Percutaneous microwave and cryoablation suitable for sarcoma lung metastases treatment  


Percutaneous microwave and cryoablation allow for repeat minimally invasive treatment of sarcoma lung metastases with mild complications, according to the conclusions of a study published in the American Journal of Roentgenology (AJR).

“High primary technical success, local control, and overall survival” were the supporting findings, as reported by Florian Fintelmann (Massachusetts General Hospital and Harvard Medical School, Boston, USA) and colleagues.  Fintelmann and colleagues’ retrospective cohort study included 27 patients, consisting of 16 women and 11 men, with a median age of 64 years and an Eastern Co-operative Oncology Group performance score of 0–2. The patients received 39 percutaneous computed tomography (CT) guided ablation sessions (21 microwave, 18 cryoablation) with one to four sessions per patient.  

(A) Pre-procedure axial image from contrast-enhanced CT scan of chest demonstrates a 1 cm solid right upper lobe nodule adjacent to right mainstem bronchus (arrow). (B) Intra-procedural coronal reformatted image shows two cryoablation probes within nodule. (C) 1-month follow-up sagittal chest CT image shows expected post-ablation changes encompassing treated nodule (arrow). (D) 1-year follow-up sagittal chest CT image shows expected involution of treatment zone into flat bandlike scar without residual tumor (arrow).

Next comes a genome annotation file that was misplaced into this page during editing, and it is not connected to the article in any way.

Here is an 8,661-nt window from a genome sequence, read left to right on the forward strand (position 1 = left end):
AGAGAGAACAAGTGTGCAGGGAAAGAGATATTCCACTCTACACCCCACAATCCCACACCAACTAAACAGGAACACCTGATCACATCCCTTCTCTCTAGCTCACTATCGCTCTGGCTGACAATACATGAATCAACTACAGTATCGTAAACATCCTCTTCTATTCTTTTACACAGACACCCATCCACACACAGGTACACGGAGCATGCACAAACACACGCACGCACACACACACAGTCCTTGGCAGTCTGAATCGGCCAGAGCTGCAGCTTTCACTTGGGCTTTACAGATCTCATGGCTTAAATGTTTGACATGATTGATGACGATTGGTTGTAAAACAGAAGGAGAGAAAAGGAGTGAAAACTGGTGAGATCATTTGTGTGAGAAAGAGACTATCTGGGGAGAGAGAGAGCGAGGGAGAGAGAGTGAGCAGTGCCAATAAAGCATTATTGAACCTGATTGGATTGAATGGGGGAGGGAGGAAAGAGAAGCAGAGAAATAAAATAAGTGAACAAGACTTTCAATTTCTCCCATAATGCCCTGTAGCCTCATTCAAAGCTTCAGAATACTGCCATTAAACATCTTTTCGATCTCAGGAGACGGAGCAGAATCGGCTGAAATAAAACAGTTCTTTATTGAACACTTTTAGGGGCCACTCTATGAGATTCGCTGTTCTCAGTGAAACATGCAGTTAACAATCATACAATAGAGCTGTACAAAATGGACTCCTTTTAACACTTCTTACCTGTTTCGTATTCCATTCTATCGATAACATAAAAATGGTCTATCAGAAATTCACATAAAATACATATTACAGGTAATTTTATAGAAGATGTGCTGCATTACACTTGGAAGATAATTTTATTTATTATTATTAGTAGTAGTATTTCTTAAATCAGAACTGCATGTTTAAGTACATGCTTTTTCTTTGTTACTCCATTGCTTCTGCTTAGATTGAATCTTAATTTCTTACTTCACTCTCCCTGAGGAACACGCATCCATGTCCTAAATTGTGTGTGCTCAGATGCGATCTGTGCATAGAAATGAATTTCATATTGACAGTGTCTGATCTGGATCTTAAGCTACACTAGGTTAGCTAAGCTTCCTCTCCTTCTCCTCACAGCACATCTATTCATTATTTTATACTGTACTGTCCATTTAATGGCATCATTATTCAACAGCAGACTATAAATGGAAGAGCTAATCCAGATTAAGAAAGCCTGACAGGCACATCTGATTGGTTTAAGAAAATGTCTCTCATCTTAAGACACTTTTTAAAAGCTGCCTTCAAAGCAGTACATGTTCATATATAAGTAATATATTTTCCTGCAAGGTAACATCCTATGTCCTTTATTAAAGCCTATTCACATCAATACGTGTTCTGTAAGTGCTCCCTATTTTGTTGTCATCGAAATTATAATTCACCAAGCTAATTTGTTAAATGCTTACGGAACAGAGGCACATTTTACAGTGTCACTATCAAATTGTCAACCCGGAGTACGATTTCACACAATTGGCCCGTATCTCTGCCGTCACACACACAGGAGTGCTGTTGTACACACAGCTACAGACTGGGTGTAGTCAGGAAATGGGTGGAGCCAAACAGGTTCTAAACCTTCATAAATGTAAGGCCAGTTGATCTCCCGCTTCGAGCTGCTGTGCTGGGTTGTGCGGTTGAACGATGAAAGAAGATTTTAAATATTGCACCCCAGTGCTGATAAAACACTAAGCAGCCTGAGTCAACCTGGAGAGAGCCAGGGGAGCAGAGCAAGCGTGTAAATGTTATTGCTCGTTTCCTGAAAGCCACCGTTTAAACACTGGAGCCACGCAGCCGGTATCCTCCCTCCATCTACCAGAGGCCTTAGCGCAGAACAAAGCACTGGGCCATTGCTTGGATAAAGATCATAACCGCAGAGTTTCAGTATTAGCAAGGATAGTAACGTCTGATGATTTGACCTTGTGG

American Roentgen Ray Society (ARRS), American Journal of Roentgenology (AJR)
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The sessions were to treat 65 sarcoma lung metastases (median 1 tumour per patient, range 1–12; median tumor diameter 11mm, range 5–33mm; 25% non-peripheral) from 2009 to 2021. Ablation modality complications were compared using generalised-estimating equations. Cox hazard methods were also used to evaluate ablation modality, tumour size, and location (peripheral versus non-peripheral) in relation to local tumour progression, with death as a competing risk. Overall survival was also estimated using the Kaplan-Meier method.  

The median follow-up time was 23 months (range 1-102 months) and the estimated two-year microwave local control rate was 95% vs. 98% for cryoablation for tumours  ≤1cm and 62% and 79% for tumours >1cm. Furthermore, decreased cumulative incidence of local progression was associated with tumour size ≤1cm. Fintelmann and colleagues also noted that ablation modality and tumour location did not affect local progression (p>0.05) and “treatment failure was low, especially for small tumours, with non life-threatening complications for tumours ≤1cm”.   

 Across 44% of patients, complications (≤grade 3) occurred, resulting in chest tube placement in 23% of these patients. No complications ≥grade 4 occurred and overall survival was 100%, 89%, and 82% at one, two, and three years respectively. Therefore, both percutaneous microwave and cryoablation are suited for the treatment of sarcoma lung metastases, especially in peripheral or non-peripheral tumours ≤1cm, the study’s authors conclude.   


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